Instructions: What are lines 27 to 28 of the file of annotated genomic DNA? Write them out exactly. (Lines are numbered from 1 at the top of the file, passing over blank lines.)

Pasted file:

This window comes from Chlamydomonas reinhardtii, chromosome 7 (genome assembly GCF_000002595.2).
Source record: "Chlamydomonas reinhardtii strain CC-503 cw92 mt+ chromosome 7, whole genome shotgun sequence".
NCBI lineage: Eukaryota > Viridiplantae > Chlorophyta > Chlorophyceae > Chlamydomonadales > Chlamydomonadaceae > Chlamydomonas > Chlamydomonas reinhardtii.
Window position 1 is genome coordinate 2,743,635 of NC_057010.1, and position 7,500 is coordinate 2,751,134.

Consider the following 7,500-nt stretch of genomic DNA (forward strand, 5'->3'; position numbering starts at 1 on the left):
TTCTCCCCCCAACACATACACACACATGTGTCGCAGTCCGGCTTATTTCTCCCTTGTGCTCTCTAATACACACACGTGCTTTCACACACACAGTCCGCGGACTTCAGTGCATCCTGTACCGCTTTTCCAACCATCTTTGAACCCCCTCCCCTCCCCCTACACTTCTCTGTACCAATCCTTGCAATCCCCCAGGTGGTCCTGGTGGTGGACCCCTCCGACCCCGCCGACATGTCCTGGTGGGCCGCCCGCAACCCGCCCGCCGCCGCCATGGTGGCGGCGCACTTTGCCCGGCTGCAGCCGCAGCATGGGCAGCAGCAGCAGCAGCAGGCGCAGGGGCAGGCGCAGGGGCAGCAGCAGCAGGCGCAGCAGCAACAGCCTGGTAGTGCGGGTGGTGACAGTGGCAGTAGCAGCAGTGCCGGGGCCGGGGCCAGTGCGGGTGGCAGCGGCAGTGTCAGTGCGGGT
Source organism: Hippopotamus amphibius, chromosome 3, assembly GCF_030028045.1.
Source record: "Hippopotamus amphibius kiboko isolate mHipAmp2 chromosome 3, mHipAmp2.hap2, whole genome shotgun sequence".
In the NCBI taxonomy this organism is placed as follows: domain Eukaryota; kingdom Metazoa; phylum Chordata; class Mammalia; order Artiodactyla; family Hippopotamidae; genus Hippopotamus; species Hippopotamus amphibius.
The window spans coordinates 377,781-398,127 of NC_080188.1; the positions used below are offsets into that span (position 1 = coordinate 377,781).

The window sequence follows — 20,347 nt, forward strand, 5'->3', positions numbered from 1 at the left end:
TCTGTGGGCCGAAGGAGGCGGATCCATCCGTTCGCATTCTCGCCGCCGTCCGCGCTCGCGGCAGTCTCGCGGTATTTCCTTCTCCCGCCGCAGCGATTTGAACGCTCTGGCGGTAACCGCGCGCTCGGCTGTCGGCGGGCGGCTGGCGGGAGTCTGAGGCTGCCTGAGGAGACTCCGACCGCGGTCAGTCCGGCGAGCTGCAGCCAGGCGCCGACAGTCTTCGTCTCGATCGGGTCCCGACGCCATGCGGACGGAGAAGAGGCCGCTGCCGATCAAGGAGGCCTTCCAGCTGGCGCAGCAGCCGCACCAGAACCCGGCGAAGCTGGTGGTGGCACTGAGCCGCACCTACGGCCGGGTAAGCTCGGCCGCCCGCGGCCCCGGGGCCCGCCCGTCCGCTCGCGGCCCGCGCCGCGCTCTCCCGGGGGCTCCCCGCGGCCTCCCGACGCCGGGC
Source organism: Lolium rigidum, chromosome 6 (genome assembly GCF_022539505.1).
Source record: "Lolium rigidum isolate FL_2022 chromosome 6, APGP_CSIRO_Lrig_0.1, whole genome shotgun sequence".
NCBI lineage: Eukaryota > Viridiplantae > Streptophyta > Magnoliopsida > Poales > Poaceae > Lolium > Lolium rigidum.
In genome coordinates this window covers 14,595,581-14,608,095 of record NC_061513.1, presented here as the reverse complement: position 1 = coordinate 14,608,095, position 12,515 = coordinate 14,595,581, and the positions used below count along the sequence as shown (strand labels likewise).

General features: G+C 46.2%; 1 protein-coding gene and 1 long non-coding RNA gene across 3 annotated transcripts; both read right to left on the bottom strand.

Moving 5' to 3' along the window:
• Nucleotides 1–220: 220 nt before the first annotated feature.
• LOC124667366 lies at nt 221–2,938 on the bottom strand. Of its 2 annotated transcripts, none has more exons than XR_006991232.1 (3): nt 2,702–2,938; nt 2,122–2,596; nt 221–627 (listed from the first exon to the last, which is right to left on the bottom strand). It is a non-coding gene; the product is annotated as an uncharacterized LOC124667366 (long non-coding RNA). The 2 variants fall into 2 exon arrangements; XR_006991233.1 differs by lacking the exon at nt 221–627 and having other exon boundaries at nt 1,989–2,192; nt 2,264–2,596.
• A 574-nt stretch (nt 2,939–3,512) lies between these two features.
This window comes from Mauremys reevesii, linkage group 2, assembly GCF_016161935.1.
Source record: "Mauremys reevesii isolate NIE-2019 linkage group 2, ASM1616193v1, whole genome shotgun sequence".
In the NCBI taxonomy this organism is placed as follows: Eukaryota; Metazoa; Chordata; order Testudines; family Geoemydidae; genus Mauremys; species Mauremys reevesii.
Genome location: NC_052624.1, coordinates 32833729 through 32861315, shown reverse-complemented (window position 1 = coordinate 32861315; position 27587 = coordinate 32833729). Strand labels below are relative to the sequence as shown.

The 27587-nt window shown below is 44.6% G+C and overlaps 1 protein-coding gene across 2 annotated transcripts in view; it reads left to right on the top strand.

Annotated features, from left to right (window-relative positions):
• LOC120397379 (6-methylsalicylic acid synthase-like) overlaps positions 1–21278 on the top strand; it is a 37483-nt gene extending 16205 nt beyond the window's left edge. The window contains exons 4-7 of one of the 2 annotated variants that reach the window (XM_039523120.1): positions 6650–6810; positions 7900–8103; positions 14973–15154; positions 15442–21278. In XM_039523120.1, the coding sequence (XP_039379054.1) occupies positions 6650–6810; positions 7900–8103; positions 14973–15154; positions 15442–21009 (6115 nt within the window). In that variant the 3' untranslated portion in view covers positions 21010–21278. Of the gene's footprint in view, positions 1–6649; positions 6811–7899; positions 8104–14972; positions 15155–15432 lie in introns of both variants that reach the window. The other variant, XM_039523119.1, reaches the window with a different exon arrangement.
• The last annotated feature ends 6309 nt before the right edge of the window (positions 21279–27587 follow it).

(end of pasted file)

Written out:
Annotated features, from left to right (window-relative positions):
• LOC120397379 (6-methylsalicylic acid synthase-like) overlaps positions 1–21278 on the top strand; it is a 37483-nt gene extending 16205 nt beyond the window's left edge. The window contains exons 4-7 of one of the 2 annotated variants that reach the window (XM_039523120.1): positions 6650–6810; positions 7900–8103; positions 14973–15154; positions 15442–21278. In XM_039523120.1, the coding sequence (XP_039379054.1) occupies positions 6650–6810; positions 7900–8103; positions 14973–15154; positions 15442–21009 (6115 nt within the window). In that variant the 3' untranslated portion in view covers positions 21010–21278. Of the gene's footprint in view, positions 1–6649; positions 6811–7899; positions 8104–14972; positions 15155–15432 lie in introns of both variants that reach the window. The other variant, XM_039523119.1, reaches the window with a different exon arrangement.